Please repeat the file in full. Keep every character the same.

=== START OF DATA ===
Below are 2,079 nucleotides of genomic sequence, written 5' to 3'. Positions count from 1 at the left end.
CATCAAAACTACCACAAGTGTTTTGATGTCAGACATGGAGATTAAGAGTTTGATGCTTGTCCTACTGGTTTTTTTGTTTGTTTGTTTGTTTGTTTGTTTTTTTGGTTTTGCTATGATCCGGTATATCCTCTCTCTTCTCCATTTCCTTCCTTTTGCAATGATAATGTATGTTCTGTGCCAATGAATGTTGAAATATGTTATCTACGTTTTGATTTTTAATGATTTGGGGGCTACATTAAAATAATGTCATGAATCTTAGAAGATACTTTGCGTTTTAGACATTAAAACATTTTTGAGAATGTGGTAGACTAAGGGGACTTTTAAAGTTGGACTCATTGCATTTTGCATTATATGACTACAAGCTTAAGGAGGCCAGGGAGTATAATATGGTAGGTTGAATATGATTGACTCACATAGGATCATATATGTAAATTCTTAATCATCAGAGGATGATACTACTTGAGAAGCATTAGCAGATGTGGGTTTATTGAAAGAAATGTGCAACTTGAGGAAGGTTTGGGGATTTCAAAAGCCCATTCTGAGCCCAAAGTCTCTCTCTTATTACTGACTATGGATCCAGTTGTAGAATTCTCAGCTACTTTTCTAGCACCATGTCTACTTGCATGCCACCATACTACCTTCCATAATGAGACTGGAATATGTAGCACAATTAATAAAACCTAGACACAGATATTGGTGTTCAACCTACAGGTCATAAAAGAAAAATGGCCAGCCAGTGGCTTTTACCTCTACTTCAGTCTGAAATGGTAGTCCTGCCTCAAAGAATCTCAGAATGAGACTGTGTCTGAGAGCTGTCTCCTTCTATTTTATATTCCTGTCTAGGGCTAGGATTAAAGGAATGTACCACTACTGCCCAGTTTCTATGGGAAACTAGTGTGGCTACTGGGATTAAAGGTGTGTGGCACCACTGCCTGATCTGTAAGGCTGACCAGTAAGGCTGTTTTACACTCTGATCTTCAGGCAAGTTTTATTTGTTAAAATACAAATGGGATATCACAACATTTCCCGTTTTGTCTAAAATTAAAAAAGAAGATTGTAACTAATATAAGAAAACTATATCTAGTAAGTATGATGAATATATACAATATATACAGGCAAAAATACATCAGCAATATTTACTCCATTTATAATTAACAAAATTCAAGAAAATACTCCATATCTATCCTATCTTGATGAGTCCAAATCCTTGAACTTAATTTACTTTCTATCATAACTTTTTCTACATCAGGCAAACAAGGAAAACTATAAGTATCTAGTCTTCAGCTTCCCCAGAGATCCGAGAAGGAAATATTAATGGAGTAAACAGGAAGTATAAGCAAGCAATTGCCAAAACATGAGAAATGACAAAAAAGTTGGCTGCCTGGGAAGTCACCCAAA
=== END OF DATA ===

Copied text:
Below are 2,079 nucleotides of genomic sequence, written 5' to 3'. Positions count from 1 at the left end.
CATCAAAACTACCACAAGTGTTTTGATGTCAGACATGGAGATTAAGAGTTTGATGCTTGTCCTACTGGTTTTTTTGTTTGTTTGTTTGTTTGTTTGTTTTTTTGGTTTTGCTATGATCCGGTATATCCTCTCTCTTCTCCATTTCCTTCCTTTTGCAATGATAATGTATGTTCTGTGCCAATGAATGTTGAAATATGTTATCTACGTTTTGATTTTTAATGATTTGGGGGCTACATTAAAATAATGTCATGAATCTTAGAAGATACTTTGCGTTTTAGACATTAAAACATTTTTGAGAATGTGGTAGACTAAGGGGACTTTTAAAGTTGGACTCATTGCATTTTGCATTATATGACTACAAGCTTAAGGAGGCCAGGGAGTATAATATGGTAGGTTGAATATGATTGACTCACATAGGATCATATATGTAAATTCTTAATCATCAGAGGATGATACTACTTGAGAAGCATTAGCAGATGTGGGTTTATTGAAAGAAATGTGCAACTTGAGGAAGGTTTGGGGATTTCAAAAGCCCATTCTGAGCCCAAAGTCTCTCTCTTATTACTGACTATGGATCCAGTTGTAGAATTCTCAGCTACTTTTCTAGCACCATGTCTACTTGCATGCCACCATACTACCTTCCATAATGAGACTGGAATATGTAGCACAATTAATAAAACCTAGACACAGATATTGGTGTTCAACCTACAGGTCATAAAAGAAAAATGGCCAGCCAGTGGCTTTTACCTCTACTTCAGTCTGAAATGGTAGTCCTGCCTCAAAGAATCTCAGAATGAGACTGTGTCTGAGAGCTGTCTCCTTCTATTTTATATTCCTGTCTAGGGCTAGGATTAAAGGAATGTACCACTACTGCCCAGTTTCTATGGGAAACTAGTGTGGCTACTGGGATTAAAGGTGTGTGGCACCACTGCCTGATCTGTAAGGCTGACCAGTAAGGCTGTTTTACACTCTGATCTTCAGGCAAGTTTTATTTGTTAAAATACAAATGGGATATCACAACATTTCCCGTTTTGTCTAAAATTAAAAAAGAAGATTGTAACTAATATAAGAAAACTATATCTAGTAAGTATGATGAATATATACAATATATACAGGCAAAAATACATCAGCAATATTTACTCCATTTATAATTAACAAAATTCAAGAAAATACTCCATATCTATCCTATCTTGATGAGTCCAAATCCTTGAACTTAATTTACTTTCTATCATAACTTTTTCTACATCAGGCAAACAAGGAAAACTATAAGTATCTAGTCTTCAGCTTCCCCAGAGATCCGAGAAGGAAATATTAATGGAGTAAACAGGAAGTATAAGCAAGCAATTGCCAAAACATGAGAAATGACAAAAAAGTTGGCTGCCTGGGAAGTCACCCAAA